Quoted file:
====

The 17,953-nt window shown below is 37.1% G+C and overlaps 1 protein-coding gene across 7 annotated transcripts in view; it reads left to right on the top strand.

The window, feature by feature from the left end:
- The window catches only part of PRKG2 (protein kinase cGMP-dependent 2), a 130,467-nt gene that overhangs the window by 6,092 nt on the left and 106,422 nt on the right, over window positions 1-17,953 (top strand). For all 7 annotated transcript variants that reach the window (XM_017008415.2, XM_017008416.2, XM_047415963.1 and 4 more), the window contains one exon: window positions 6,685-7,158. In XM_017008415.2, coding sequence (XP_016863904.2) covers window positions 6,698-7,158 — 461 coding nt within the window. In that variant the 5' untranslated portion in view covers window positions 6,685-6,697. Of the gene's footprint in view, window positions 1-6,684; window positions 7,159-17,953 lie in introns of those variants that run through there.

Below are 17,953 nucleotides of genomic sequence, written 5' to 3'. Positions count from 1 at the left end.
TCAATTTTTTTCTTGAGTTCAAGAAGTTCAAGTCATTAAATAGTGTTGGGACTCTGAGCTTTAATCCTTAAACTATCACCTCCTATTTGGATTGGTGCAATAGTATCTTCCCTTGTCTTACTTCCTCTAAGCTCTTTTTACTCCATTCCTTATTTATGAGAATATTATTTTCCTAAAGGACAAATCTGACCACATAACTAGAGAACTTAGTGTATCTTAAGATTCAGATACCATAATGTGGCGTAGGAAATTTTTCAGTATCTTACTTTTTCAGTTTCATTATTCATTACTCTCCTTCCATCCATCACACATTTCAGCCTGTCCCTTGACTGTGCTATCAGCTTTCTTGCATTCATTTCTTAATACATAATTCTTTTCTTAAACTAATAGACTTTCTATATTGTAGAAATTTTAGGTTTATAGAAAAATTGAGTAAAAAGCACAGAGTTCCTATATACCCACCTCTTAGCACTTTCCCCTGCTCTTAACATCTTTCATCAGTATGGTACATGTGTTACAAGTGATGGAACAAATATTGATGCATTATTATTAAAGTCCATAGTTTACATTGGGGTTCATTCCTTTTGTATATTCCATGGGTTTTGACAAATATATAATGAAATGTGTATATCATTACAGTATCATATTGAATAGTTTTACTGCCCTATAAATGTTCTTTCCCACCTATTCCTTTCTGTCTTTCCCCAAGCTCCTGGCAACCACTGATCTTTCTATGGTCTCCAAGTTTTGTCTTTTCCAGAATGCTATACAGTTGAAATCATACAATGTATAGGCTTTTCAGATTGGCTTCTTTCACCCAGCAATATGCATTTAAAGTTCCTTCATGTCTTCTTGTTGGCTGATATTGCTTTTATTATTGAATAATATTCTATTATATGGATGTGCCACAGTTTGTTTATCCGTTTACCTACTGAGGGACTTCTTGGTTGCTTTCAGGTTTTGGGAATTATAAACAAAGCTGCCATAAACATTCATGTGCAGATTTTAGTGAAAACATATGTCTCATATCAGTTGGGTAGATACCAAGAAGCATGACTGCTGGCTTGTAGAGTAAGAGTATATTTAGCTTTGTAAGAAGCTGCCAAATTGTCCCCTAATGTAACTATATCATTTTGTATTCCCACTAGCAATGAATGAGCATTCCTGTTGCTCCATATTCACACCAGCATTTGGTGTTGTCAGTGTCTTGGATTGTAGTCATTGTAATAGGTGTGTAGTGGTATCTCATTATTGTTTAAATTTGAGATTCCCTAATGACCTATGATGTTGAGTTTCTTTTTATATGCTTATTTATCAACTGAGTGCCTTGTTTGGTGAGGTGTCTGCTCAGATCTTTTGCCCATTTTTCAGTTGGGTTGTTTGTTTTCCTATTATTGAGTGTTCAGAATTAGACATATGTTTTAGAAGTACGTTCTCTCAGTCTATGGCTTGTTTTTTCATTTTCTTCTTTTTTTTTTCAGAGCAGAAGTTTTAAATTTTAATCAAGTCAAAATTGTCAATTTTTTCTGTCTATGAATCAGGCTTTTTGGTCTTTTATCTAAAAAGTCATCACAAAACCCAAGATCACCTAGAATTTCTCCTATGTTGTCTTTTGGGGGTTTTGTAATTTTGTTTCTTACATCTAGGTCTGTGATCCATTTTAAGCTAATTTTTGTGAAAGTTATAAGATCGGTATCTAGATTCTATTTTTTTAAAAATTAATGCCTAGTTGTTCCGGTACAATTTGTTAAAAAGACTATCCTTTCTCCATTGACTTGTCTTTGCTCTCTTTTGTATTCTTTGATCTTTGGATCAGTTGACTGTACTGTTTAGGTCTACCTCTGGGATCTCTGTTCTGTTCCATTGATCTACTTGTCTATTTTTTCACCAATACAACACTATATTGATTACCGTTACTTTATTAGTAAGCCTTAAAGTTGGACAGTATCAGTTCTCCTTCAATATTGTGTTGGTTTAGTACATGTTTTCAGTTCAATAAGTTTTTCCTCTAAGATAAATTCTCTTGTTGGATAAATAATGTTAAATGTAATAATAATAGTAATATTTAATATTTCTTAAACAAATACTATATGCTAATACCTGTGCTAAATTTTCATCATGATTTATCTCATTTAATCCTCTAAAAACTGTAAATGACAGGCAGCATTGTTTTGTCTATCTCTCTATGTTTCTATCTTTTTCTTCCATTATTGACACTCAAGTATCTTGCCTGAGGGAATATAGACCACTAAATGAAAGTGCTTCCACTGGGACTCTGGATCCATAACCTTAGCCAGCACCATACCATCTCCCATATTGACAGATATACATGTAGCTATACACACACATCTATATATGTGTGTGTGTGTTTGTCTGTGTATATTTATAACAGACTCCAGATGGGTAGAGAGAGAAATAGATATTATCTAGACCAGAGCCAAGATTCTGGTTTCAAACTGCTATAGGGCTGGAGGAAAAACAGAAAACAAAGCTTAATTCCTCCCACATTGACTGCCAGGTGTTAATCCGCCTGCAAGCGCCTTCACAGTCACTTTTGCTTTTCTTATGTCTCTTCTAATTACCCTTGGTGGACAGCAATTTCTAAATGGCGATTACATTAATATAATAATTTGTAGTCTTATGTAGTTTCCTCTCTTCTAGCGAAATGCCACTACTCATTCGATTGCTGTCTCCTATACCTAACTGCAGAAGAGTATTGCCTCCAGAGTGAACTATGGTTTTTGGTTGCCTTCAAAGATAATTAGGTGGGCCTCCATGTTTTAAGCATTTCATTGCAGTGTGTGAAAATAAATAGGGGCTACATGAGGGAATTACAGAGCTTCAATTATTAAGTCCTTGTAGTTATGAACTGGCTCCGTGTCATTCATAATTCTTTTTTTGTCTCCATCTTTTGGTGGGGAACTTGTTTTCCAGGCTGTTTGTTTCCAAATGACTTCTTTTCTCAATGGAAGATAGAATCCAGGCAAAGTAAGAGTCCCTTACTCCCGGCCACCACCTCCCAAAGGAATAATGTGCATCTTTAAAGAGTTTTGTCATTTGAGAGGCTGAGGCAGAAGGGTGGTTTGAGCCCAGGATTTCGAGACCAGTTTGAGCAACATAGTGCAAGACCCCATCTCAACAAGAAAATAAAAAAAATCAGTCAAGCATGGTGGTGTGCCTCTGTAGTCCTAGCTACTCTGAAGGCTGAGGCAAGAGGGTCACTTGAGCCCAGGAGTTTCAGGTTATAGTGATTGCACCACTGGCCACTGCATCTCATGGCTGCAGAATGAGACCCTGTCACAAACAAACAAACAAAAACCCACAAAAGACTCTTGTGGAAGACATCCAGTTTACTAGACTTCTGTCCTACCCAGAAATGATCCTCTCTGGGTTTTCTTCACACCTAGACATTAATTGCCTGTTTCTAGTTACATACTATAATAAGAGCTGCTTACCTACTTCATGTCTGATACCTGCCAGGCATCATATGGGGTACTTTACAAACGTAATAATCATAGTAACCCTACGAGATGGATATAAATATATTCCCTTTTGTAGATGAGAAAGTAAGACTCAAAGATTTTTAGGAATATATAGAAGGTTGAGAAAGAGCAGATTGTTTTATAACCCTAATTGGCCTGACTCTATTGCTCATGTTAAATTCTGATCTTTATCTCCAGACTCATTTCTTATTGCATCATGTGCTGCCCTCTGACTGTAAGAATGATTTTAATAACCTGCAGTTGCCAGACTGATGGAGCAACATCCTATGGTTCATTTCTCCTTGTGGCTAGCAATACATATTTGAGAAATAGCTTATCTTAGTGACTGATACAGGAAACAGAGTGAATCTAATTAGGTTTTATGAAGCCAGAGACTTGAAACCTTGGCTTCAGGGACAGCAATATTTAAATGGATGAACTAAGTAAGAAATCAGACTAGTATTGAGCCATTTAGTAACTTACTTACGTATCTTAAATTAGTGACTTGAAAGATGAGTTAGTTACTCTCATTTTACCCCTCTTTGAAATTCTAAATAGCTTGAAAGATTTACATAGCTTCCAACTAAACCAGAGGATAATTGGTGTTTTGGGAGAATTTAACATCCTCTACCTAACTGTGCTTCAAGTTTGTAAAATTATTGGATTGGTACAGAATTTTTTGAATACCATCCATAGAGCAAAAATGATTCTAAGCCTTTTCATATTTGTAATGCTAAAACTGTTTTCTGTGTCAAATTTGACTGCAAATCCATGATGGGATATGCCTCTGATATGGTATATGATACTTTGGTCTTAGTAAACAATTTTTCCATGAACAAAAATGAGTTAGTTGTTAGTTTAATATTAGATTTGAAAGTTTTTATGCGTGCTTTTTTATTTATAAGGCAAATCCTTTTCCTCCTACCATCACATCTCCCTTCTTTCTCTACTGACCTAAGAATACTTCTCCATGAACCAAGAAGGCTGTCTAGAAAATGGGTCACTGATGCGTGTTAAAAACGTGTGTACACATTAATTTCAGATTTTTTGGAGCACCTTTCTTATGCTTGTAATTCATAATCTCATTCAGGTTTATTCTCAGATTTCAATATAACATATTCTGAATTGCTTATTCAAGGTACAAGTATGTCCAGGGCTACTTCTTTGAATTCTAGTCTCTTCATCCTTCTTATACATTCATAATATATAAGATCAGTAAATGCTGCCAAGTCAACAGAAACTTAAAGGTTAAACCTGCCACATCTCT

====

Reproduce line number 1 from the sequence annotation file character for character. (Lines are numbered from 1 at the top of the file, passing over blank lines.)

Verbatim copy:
The 17,953-nt window shown below is 37.1% G+C and overlaps 1 protein-coding gene across 7 annotated transcripts in view; it reads left to right on the top strand.